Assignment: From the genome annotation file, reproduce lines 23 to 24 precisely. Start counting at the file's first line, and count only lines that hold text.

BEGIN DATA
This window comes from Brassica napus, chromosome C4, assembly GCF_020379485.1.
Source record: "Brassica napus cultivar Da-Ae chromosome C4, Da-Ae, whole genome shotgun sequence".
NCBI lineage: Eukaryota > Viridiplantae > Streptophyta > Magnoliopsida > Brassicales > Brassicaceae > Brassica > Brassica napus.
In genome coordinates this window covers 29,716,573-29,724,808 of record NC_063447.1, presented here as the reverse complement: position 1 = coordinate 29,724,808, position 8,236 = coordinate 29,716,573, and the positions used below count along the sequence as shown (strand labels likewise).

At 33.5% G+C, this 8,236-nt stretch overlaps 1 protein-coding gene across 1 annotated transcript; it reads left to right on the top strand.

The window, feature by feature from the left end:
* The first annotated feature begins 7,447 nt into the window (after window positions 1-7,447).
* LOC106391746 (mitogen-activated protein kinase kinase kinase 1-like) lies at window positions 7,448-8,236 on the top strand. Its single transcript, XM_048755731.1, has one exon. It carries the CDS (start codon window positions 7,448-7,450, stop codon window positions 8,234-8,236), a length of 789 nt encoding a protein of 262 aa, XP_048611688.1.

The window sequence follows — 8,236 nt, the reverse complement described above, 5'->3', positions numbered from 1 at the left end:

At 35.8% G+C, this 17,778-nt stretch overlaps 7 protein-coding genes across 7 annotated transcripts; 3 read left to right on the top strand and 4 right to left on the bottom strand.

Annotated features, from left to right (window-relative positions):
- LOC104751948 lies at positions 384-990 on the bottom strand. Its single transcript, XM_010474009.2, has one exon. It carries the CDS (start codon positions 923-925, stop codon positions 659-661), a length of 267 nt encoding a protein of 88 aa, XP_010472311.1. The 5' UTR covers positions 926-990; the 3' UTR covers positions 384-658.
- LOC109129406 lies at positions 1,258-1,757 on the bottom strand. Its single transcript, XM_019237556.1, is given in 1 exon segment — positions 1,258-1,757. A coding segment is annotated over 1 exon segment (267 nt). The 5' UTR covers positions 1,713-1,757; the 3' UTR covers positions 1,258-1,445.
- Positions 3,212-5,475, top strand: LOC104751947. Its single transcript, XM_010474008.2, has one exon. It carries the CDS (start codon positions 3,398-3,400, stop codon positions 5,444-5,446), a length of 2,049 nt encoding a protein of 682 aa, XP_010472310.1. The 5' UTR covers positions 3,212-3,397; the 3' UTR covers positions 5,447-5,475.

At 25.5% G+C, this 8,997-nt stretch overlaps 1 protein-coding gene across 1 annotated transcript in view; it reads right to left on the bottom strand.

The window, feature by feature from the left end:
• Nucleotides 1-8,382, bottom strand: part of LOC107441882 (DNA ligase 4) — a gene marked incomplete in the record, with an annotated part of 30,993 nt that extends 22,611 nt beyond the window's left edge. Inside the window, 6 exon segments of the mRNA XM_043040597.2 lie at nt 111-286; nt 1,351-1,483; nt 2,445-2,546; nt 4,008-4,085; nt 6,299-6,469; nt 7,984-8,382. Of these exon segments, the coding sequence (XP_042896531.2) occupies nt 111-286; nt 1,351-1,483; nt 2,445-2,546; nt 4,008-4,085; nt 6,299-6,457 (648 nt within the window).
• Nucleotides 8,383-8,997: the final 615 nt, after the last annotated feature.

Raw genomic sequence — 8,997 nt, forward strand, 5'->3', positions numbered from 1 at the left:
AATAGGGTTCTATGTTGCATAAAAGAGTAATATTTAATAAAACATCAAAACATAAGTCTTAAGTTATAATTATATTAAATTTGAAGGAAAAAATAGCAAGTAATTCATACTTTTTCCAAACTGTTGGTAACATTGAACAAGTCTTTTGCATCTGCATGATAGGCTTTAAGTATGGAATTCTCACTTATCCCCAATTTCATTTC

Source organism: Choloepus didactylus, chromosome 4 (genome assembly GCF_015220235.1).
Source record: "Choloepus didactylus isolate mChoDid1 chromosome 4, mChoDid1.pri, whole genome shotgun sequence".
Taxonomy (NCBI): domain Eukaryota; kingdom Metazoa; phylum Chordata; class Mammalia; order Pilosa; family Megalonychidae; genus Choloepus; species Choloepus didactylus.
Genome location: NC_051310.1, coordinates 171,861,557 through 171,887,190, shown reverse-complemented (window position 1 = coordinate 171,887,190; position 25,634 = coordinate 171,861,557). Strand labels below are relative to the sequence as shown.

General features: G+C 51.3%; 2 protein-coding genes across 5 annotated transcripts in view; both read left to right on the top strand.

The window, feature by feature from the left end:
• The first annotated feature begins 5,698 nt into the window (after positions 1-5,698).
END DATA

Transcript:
Taxonomy (NCBI): domain Eukaryota; kingdom Metazoa; phylum Chordata; class Mammalia; order Pilosa; family Megalonychidae; genus Choloepus; species Choloepus didactylus.
Genome location: NC_051310.1, coordinates 171,861,557 through 171,887,190, shown reverse-complemented (window position 1 = coordinate 171,887,190; position 25,634 = coordinate 171,861,557). Strand labels below are relative to the sequence as shown.